Hi, this is Jing, a data scientist with great passion for data science and big data technology. In this blog I want to share how I usually analyze the result for a Web experiment aka A/B test analysis while I am working in a product team. I will talk about what we need to measure for a test, what we need pay attention to and how we conclude on which one is a winner for this test.
For each AB test, we need to have primary metrics which as the decision indicator for a tester winner. However, there is a high chance that we will not see a significant difference on the primary metric we choose. So we need the supportive metrics to guide us which variant to choose.
The Primary Metric
The selected primary metric should be aligned with the product team’s objective to make sure the potential change is aligned with the business goal. Ideally, it should be only one. You need to be determined before the test on what you are actually aiming for optimizing by this test. For example, for most of the tests run within teams with an e-commerce platform, the primary metric is always the online conversion rate, how many customers purchased after they landed on their website .
What we need to remember is that not everyone who visited the website is ready to pay something directly, especially something something expensive. What we are trying to optimize through test is to make sure the whole conversion (shoping) experience is smooth and seamless enough so that they could convert easily when they are finally ready. So, we can use the conversion rate to the step before they are actually going to pay to estimate the potential impact on the primary metric which is conversion rate, for example the step of reviewing the order. As a result, there will be a set of metrics within the primary metric to indicate whether the change leads us be closer to the business goal. All in short, there can be some sub-metrics under the primary metric.
If you are working with upper funnel customer acquisition, it can be normal to see no statistic significant difference in any of the set of sub-metrics of the primary one. That’s why we also need supportive metrics. Usually, they are the engagement metrics you are interested in.
For example, if you added a new module or made change to an existing module on your website, which intends to onboard visitors better. It is extremely hard to move the primary metric if you are selling high-unit-price product such as a car or a luxury trip . In this case, you need to be more focusing on the engagement metrics as supportive metrics to help you to decide whether the change is good for the business and the customers. Common Engagement Metrics Can be
- Bounce and Exit rate on the tested page
- CTR to the following steps
- Interaction Rate with the module
Analysis for a web experiment should not only focus on changes on certain metrics to decided whether we have a winner or not. It should also include the learnings on the user behavior patterns. Even if we don’t have a winner for a test, we could still gain some insights. All the insights we gathered through previous tests will lead us to a test with a significant winner in the end. To be able to gain more insights, doing segmentation on the tested users within the analysis is really recommended and needed for developing better hypothesis later test iterations. From my previous experience of running test on e-commerce platform, always segment the metrics on (if applicable):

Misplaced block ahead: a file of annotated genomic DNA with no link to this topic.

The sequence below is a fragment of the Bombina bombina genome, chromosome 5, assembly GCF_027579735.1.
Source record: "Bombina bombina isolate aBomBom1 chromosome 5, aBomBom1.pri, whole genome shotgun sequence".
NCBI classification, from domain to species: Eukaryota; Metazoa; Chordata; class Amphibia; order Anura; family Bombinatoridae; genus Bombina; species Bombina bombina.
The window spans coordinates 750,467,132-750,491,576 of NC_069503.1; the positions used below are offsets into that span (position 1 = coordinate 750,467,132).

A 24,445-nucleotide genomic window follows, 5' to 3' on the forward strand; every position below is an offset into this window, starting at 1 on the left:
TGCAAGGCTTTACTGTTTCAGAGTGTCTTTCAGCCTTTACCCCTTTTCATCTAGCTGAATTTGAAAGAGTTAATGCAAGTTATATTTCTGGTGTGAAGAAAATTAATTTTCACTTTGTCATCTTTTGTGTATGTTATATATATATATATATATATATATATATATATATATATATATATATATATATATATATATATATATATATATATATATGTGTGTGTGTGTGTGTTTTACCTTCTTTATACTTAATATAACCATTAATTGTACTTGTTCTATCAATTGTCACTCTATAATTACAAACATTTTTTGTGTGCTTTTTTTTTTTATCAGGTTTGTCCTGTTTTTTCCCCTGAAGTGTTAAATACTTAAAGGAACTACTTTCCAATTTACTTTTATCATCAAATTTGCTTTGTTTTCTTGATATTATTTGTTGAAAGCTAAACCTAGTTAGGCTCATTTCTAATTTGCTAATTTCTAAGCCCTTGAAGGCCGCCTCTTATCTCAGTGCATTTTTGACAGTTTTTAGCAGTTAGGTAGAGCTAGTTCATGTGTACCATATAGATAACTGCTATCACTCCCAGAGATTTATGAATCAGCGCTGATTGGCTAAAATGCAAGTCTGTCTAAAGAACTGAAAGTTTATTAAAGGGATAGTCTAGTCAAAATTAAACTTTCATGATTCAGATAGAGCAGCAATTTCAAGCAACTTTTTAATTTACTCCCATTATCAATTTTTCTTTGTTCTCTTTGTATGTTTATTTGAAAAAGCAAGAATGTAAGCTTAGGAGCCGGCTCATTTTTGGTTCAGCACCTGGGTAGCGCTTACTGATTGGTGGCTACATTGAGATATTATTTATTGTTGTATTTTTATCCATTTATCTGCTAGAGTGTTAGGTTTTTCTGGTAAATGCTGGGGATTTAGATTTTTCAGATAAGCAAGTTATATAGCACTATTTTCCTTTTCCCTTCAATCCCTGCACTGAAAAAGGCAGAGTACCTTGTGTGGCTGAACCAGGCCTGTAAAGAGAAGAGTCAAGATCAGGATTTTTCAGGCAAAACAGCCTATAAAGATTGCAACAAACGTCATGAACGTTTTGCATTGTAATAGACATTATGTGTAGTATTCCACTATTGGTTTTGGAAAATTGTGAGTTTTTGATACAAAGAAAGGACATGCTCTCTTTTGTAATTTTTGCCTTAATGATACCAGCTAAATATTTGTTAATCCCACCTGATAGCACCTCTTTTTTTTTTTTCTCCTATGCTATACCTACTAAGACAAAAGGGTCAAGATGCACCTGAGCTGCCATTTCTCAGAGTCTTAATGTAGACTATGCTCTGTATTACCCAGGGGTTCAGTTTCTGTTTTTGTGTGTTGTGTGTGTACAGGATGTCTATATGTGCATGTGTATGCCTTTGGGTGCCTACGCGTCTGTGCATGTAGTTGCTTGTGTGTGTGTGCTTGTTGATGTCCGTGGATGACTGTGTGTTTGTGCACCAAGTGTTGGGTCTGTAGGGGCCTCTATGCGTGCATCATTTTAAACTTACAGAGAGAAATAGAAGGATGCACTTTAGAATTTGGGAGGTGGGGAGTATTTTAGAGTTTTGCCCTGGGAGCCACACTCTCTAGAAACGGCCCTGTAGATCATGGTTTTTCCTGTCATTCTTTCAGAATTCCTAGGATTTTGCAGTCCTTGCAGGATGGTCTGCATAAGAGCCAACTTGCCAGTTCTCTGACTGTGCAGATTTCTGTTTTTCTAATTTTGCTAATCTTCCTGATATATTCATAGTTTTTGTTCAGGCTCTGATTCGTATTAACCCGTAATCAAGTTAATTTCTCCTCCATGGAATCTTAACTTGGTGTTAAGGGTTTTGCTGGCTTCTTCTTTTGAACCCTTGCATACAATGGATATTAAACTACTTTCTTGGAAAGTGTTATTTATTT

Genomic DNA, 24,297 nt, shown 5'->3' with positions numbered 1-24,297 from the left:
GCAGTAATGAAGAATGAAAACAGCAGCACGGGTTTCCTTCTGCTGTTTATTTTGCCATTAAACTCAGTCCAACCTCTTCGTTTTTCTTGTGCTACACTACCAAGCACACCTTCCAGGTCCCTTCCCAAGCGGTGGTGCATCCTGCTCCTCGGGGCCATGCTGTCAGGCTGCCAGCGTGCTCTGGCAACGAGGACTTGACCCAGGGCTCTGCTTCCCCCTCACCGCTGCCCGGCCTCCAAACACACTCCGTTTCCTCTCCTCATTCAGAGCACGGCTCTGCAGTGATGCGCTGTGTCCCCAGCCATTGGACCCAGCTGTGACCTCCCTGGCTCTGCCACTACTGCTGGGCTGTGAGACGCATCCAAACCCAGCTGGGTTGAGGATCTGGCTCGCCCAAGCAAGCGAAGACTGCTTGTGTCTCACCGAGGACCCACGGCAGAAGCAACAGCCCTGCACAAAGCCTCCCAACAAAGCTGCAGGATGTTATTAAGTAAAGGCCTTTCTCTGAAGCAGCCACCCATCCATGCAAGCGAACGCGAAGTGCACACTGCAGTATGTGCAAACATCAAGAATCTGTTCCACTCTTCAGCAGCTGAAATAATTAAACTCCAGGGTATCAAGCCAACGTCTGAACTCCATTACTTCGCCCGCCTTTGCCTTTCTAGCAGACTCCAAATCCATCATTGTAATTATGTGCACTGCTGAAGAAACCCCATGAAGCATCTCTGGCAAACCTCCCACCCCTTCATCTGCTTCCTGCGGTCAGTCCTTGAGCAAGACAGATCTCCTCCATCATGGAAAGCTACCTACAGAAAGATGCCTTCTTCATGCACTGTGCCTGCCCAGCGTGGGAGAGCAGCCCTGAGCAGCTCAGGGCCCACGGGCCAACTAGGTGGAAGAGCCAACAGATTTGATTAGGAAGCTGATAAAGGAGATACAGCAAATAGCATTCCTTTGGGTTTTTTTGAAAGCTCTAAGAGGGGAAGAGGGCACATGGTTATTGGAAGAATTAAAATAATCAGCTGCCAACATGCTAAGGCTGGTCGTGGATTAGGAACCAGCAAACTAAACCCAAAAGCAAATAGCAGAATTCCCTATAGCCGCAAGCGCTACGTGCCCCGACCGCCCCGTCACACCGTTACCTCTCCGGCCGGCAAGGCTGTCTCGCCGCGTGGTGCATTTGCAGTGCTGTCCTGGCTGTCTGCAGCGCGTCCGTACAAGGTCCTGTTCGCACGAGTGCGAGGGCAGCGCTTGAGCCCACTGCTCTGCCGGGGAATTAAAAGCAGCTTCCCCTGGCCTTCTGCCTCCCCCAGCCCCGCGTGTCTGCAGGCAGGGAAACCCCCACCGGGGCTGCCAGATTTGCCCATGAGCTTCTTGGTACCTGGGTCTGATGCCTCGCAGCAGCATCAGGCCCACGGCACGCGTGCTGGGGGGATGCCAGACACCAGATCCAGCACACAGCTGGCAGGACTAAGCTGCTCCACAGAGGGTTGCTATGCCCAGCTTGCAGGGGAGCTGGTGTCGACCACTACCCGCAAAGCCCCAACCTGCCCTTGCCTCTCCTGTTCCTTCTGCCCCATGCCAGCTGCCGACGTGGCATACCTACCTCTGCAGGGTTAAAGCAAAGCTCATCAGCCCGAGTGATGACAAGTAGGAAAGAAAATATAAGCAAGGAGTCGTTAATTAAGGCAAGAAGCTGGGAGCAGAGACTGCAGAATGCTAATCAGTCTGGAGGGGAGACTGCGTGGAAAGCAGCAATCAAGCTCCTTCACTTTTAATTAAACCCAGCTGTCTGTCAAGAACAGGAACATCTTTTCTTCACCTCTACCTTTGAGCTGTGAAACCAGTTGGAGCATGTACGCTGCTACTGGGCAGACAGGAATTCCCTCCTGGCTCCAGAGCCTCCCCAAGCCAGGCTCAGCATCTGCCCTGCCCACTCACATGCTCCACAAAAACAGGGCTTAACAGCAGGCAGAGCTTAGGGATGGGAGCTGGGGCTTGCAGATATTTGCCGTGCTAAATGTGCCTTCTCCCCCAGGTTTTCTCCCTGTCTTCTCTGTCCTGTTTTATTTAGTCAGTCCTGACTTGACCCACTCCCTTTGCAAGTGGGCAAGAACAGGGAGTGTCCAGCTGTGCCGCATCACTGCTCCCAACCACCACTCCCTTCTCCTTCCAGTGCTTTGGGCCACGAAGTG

- Device level
- Market level (if you have one more market)
- Users who engaged with tested module vs. not engaged
When we have tracked the primary metric and supportive metrics, usually I follow certain rules to help me to decide whether we have a winner and which one is the winner.
If primary metric is:
- positive for one variant with statistical significance (declare it as the winner)
- indecisive among variants (look into your supportive metrics to determine a winner)
- negative for test variants with statistical significance (do not implement, adjust design and test again if you still believe in the hypothesis)
If both the primary metric and the supportive metrics are inconclusive, use other data sources to evaluate if the hypothesis can be negated, e.g. qualitative data (user research) or best practice. If nothing is found, implement the new version since you don’t want to waste the effort on running this test. Most importantly, usually the test variant is designed as an improved version.
I talked about statistical significance above, which means I am analyzing the metrics using a Frequentist Model. The good practice while using this model is to set confidence level: 90% minimum. And another popular model is Bayesian statistical model which is used by Google Optimise, VWO, Launch Darkly Experiment and etc… most of the AB test tool. For more difference about these two models, goes to Pre-test Analysis before turning on the AB Test since which model you will use should be decide before turning on the test.
Here are some online Frequentist A/B-test Calculators, I find pretty useful:
Result Sharing Tips
When the analysis is done, you have the numbers for your metrics and decided on which one is the winner. It is time for sharing the result! Here are some tips while you sharing the result with large audience
- Do not share results in numbers that did not reach statistical significance.
- Always include confidence level (90%, 95% or 99%) together with uplift (e.g. +14%).
- Always include screen shots of A and B for easy overview.
- To ensure ease of interpretation and sharing within the organization, make sure to use certain template to communicate results.
I hope you will find this post useful. Currently I am writing more in this topic, A/B testing within product teams and try to keep each post short. Thanks for reading. I am Jing, a data scientist aiming to be better and better.
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